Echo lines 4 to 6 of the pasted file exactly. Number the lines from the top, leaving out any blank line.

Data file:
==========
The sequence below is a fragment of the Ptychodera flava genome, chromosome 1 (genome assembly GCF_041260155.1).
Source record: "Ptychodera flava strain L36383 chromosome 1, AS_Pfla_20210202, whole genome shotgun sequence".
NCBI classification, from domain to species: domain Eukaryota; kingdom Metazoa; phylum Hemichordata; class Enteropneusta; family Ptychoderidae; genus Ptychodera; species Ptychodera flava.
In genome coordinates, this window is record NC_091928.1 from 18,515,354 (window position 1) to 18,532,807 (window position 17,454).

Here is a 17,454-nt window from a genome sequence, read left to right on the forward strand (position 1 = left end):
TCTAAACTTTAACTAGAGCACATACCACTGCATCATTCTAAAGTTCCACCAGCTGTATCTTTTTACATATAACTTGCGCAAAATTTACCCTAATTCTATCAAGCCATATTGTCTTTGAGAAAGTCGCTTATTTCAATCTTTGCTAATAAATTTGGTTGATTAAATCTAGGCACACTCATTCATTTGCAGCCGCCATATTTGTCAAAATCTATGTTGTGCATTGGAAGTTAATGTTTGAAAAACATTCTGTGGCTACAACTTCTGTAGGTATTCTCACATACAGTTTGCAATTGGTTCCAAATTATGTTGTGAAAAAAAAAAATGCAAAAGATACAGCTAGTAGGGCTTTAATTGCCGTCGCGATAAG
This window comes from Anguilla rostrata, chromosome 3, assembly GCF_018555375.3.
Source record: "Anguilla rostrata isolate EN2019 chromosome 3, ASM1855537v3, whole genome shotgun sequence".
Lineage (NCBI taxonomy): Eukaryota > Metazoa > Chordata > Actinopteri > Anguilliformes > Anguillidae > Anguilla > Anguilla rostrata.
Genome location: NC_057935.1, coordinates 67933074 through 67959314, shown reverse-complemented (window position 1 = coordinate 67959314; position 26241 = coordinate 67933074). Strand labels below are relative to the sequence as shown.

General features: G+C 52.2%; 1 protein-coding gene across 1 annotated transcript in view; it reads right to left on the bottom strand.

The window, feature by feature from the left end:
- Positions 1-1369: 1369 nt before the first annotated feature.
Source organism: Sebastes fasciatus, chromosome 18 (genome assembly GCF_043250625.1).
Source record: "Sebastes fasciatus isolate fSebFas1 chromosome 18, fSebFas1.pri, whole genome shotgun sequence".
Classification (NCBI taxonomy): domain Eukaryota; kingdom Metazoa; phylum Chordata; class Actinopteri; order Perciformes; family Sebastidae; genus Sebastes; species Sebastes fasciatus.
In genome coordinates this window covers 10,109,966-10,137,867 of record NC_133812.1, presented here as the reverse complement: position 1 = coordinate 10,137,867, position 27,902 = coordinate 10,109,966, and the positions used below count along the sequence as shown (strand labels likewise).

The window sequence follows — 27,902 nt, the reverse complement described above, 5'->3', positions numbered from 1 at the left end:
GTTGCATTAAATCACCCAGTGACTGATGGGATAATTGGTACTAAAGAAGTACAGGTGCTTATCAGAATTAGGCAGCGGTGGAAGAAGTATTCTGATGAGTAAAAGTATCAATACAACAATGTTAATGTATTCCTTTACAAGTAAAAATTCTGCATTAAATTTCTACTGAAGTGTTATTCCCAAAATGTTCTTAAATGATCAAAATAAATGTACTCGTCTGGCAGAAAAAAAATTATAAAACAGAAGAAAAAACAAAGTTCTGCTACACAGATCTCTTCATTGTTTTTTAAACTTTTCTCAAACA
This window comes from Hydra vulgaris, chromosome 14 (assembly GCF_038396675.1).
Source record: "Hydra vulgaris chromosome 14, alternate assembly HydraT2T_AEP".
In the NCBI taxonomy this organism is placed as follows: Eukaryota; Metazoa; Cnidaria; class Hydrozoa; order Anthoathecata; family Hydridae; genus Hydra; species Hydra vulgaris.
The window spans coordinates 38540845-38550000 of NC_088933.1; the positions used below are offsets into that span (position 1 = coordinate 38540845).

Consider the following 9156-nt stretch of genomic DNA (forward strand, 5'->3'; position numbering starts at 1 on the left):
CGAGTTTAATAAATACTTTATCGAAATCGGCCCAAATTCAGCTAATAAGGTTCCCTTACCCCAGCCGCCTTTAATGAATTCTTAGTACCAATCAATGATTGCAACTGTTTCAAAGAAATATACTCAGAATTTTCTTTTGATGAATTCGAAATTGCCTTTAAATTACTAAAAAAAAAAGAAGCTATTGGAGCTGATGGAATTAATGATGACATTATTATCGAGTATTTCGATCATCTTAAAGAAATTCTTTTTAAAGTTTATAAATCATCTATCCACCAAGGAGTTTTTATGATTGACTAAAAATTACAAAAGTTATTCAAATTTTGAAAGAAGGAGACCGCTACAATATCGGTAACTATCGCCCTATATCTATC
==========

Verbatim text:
In genome coordinates, this window is record NC_091928.1 from 18,515,354 (window position 1) to 18,532,807 (window position 17,454).

Here is a 17,454-nt window from a genome sequence, read left to right on the forward strand (position 1 = left end):
TCTAAACTTTAACTAGAGCACATACCACTGCATCATTCTAAAGTTCCACCAGCTGTATCTTTTTACATATAACTTGCGCAAAATTTACCCTAATTCTATCAAGCCATATTGTCTTTGAGAAAGTCGCTTATTTCAATCTTTGCTAATAAATTTGGTTGATTAAATCTAGGCACACTCATTCATTTGCAGCCGCCATATTTGTCAAAATCTATGTTGTGCATTGGAAGTTAATGTTTGAAAAACATTCTGTGGCTACAACTTCTGTAGGTATTCTCACATACAGTTTGCAATTGGTTCCAAATTATGTTGTGAAAAAAAAAAATGCAAAAGATACAGCTAGTAGGGCTTTAATTGCCGTCGCGATAAG